Pressuring young journalists to develop “personal brands” and conduct live broadcasts may be fuelling online abuse against them, publishers have been warned
Abbey has undertaken research with Leeds Trinity University journalism trainer Jenny Kean to examine what more can be done to protect those entering the industry who face trolling online.
The resulting report has praised editors for taking “proactive steps” to support staff but warned there is “still too much responsibility placed on victims of abuse to learn just how to deal with it”.
It questioned whether young journalists should be sent out to record Facebook Live broadcasts “knowing the torrent of abuse they receive” and asked whether there is “too much pressure on journalists to develop a personal brand, sharing information that may make them vulnerable to abuse”.
The report also raised concerns as to whether journalists from diverse backgrounds are receiving enough support despite being “most at risk of online abuse”.
Speaking to HTFP, Jenny said: “I think the first two of these questions are fairly closely tied up in some of the business models now being adopted by regional publishers, in particular, so the solution is not immediately very obvious I have to say.
“But I would like to see them acknowledge their duty of care in not putting young, trainee, female journalists in particular into these kinds of vulnerable situations.”
“I know some employers do say that they do not pressurise their journalists to brand themselves on social media, but you only have to look at the journalists who are on Twitter in particular to know that it would be very hard to operate effectively now as a journalist and not be fully visible and active on social.
“Our research did indeed show that with the shift to digital and online, journalists are increasingly being required by their employers to have an online presence and to interact with their audience.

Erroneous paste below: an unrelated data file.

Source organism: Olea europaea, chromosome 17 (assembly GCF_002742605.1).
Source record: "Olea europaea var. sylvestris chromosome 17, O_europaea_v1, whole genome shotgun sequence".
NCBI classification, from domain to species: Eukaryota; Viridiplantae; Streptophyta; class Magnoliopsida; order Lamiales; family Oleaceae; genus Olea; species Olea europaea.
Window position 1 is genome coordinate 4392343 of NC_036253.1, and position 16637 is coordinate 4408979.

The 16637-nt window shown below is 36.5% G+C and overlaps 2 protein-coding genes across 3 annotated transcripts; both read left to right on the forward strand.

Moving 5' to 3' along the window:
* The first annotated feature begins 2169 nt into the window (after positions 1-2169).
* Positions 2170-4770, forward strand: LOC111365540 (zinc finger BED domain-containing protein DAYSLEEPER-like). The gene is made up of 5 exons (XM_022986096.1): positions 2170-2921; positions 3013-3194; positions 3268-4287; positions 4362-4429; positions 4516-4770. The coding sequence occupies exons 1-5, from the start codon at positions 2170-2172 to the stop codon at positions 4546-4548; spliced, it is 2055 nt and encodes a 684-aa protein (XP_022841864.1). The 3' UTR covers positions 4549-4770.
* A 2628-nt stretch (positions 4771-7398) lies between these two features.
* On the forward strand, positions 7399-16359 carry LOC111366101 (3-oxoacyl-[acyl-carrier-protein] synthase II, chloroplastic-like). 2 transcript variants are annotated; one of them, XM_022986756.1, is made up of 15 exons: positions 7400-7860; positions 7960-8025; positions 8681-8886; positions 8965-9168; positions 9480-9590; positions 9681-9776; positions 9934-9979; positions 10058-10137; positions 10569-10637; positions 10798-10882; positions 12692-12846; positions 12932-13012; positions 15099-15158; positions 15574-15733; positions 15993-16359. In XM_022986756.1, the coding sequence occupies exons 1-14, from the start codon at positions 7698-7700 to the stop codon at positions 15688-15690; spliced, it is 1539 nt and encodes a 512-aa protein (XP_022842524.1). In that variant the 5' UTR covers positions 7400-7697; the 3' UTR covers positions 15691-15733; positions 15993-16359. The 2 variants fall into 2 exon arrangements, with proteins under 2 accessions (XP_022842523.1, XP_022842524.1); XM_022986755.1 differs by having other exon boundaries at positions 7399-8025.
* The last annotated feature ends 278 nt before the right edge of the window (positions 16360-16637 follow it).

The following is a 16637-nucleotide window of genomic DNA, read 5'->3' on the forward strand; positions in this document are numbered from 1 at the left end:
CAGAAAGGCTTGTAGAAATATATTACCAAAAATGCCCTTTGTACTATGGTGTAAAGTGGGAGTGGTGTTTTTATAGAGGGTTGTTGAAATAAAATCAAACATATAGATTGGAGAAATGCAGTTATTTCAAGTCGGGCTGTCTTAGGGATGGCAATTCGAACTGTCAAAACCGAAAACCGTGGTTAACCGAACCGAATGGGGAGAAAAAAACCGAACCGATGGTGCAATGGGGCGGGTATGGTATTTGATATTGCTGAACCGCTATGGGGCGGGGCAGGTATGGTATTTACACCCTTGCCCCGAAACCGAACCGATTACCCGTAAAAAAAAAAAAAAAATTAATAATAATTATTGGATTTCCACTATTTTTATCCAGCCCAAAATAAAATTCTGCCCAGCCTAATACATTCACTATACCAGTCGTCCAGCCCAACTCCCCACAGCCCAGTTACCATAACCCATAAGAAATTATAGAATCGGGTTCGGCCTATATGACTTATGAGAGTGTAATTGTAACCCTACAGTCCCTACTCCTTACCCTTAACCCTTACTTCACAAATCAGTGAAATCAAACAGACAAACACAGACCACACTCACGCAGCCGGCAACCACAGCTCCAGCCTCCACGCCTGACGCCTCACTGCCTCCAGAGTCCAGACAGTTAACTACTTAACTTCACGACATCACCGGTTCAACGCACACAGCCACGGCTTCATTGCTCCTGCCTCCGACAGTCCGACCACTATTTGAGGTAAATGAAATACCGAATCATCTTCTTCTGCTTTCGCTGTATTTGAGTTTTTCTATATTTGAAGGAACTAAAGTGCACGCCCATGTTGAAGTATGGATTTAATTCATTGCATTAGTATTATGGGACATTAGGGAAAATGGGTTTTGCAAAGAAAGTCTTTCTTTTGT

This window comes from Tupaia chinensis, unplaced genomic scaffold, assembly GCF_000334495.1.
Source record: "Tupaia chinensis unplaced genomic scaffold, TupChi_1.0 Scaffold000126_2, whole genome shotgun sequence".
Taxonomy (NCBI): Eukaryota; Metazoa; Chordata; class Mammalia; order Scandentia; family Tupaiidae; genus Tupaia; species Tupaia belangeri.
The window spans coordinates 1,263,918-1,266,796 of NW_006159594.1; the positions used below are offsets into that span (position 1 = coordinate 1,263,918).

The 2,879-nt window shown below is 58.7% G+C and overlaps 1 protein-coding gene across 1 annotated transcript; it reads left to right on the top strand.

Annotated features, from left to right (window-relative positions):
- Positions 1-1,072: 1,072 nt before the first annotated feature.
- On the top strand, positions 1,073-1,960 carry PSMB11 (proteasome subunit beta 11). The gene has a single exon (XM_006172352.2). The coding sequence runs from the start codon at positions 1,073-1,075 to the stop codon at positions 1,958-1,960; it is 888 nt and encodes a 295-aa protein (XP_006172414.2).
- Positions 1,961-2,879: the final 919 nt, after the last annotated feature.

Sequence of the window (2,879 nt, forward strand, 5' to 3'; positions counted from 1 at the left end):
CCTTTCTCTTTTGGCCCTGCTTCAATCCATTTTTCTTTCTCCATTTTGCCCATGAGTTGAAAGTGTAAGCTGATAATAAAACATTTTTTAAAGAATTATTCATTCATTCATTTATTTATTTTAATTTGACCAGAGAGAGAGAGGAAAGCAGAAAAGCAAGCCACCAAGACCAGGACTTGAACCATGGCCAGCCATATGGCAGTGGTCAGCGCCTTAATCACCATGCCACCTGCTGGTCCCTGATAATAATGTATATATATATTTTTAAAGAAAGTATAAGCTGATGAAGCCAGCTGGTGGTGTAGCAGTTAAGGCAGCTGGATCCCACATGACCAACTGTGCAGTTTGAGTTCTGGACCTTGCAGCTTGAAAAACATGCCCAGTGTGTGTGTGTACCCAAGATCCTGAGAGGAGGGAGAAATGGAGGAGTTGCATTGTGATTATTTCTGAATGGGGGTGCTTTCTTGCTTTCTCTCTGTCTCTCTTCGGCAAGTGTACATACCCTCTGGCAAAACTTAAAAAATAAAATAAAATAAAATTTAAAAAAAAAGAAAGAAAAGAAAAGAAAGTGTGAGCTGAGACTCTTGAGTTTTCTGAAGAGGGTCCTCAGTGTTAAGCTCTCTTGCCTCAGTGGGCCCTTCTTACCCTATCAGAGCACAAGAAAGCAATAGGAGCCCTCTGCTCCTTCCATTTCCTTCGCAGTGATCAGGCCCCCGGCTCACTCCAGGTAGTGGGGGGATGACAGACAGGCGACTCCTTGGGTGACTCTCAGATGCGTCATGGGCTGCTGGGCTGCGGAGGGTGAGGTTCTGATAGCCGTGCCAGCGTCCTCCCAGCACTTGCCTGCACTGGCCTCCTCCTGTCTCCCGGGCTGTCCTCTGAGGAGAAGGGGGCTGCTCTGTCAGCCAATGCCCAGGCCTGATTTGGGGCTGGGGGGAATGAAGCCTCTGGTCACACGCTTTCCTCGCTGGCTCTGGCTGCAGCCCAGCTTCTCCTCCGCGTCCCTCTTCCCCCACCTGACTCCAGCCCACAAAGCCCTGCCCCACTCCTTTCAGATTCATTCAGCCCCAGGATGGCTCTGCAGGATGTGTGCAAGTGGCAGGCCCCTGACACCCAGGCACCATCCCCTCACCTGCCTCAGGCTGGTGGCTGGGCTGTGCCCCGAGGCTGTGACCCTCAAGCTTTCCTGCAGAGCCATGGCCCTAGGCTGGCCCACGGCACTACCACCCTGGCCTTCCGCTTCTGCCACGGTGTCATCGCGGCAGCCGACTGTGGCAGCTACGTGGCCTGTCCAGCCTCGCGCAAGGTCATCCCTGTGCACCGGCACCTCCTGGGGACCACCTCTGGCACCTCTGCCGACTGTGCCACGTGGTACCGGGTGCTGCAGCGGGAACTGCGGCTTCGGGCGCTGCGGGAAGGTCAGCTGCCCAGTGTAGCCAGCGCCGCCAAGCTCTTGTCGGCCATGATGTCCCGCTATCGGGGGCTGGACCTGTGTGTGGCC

“For regional and local journalists, this becomes even more important in order to get the engagement, views and clicks that the publishers seek.
“In the pre-digital age, many journalists, though admittedly not all, operated more anonymously but as they are pushed more into the public eye, they now become a target for online abuse.”
Interviewees for the research included Yorkshire Evening Post editor Laura Collins, former Oxford Mail editor Samantha Harman and Reach plc North East and Yorkshire senior customer editor Jenna Thompson.
Susie told the researchers: “Most of [the Facebook Lives] I’ve done have been completely riddled with abuse. Seeing [the abuse] on the screen is like going onto a stage and enacting a scene where you have to make the lines up as you go along, with thousands of people jeering at you and yelling insults.”
Describing Susie’s comments as “very telling”, Jenny told HTFP: “One thing our research really highlighted was the issue around regional journalists in particular being asked to do Facebook Lives. Most of our interviewees told us that Facebook Live video broadcasts pose the most worrying threat to trainee journalists.
“They said these broadcasts, which are filmed live to thousands of viewers, attracted the most ‘personal’ remarks and ‘disgusting’ abuse.
“One respondent was targeted with ‘nasty’ comments on her appearance while filming a broadcast at a crime scene, where she was expected to film to thousands of viewers with little information on the incident.”
Jenny added: “While it is encouraging to see editors taking proactive steps to support their staff, Abbey and I did ask whether further steps could be taken to support trainees.”